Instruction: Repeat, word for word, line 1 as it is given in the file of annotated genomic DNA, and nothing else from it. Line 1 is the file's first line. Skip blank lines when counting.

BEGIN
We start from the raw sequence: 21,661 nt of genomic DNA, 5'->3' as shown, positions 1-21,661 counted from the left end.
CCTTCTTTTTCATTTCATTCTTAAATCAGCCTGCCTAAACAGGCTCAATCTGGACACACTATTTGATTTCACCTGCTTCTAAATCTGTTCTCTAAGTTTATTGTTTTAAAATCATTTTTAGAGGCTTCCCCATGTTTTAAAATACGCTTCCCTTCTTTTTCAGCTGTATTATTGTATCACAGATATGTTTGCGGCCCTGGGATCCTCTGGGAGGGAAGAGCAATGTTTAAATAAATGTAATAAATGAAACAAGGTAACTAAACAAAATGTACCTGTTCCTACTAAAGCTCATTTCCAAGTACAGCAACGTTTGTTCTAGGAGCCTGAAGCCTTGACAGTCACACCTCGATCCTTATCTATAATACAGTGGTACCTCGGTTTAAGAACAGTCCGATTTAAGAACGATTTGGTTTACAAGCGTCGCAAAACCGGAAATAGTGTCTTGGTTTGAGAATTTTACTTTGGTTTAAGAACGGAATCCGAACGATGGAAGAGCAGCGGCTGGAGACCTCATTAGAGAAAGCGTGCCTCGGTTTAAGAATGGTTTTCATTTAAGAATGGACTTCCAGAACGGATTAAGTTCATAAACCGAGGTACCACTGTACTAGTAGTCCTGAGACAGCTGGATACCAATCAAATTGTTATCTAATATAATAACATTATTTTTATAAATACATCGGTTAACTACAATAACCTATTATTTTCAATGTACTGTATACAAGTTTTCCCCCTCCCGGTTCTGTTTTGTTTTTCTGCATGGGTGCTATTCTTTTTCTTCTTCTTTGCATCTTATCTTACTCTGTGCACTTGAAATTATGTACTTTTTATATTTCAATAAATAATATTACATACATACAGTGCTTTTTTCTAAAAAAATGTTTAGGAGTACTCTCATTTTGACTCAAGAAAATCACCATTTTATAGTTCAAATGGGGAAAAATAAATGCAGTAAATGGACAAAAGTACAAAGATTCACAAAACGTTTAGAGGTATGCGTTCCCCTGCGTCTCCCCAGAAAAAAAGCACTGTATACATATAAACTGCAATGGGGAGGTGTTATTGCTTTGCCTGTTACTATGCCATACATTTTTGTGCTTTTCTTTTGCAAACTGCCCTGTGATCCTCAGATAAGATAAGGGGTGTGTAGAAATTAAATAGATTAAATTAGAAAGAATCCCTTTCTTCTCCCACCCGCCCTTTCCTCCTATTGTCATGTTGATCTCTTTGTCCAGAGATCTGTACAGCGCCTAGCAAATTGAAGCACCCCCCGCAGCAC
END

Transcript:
We start from the raw sequence: 21,661 nt of genomic DNA, 5'->3' as shown, positions 1-21,661 counted from the left end.